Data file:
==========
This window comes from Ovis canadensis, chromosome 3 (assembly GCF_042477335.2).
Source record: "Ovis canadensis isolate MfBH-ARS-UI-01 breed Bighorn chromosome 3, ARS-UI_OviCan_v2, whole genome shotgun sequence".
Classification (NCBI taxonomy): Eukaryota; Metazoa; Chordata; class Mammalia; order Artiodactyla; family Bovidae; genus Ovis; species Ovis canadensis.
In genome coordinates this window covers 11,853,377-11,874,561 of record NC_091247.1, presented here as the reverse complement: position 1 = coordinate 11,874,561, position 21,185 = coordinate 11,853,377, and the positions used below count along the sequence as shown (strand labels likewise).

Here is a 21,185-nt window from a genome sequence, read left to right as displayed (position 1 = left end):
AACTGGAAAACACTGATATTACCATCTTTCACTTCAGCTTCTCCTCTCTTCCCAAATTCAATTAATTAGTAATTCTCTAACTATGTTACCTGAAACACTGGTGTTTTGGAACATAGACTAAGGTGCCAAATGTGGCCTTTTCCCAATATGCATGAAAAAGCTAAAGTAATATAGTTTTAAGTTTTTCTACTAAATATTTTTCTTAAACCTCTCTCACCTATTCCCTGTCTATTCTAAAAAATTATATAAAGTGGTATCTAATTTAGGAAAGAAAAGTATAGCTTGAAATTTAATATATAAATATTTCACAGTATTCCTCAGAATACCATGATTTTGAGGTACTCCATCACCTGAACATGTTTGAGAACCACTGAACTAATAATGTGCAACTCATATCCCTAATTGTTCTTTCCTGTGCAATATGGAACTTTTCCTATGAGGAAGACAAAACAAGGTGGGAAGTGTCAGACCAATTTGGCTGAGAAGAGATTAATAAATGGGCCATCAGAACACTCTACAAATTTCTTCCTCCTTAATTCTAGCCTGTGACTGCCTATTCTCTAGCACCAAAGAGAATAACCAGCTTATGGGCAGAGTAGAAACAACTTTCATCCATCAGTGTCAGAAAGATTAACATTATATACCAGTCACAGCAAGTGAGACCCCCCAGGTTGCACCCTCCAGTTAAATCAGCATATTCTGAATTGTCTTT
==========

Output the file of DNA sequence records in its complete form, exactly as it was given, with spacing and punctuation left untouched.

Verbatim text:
This window comes from Ovis canadensis, chromosome 3 (assembly GCF_042477335.2).
Source record: "Ovis canadensis isolate MfBH-ARS-UI-01 breed Bighorn chromosome 3, ARS-UI_OviCan_v2, whole genome shotgun sequence".
Classification (NCBI taxonomy): Eukaryota; Metazoa; Chordata; class Mammalia; order Artiodactyla; family Bovidae; genus Ovis; species Ovis canadensis.
In genome coordinates this window covers 11,853,377-11,874,561 of record NC_091247.1, presented here as the reverse complement: position 1 = coordinate 11,874,561, position 21,185 = coordinate 11,853,377, and the positions used below count along the sequence as shown (strand labels likewise).

Here is a 21,185-nt window from a genome sequence, read left to right as displayed (position 1 = left end):
AACTGGAAAACACTGATATTACCATCTTTCACTTCAGCTTCTCCTCTCTTCCCAAATTCAATTAATTAGTAATTCTCTAACTATGTTACCTGAAACACTGGTGTTTTGGAACATAGACTAAGGTGCCAAATGTGGCCTTTTCCCAATATGCATGAAAAAGCTAAAGTAATATAGTTTTAAGTTTTTCTACTAAATATTTTTCTTAAACCTCTCTCACCTATTCCCTGTCTATTCTAAAAAATTATATAAAGTGGTATCTAATTTAGGAAAGAAAAGTATAGCTTGAAATTTAATATATAAATATTTCACAGTATTCCTCAGAATACCATGATTTTGAGGTACTCCATCACCTGAACATGTTTGAGAACCACTGAACTAATAATGTGCAACTCATATCCCTAATTGTTCTTTCCTGTGCAATATGGAACTTTTCCTATGAGGAAGACAAAACAAGGTGGGAAGTGTCAGACCAATTTGGCTGAGAAGAGATTAATAAATGGGCCATCAGAACACTCTACAAATTTCTTCCTCCTTAATTCTAGCCTGTGACTGCCTATTCTCTAGCACCAAAGAGAATAACCAGCTTATGGGCAGAGTAGAAACAACTTTCATCCATCAGTGTCAGAAAGATTAACATTATATACCAGTCACAGCAAGTGAGACCCCCCAGGTTGCACCCTCCAGTTAAATCAGCATATTCTGAATTGTCTTT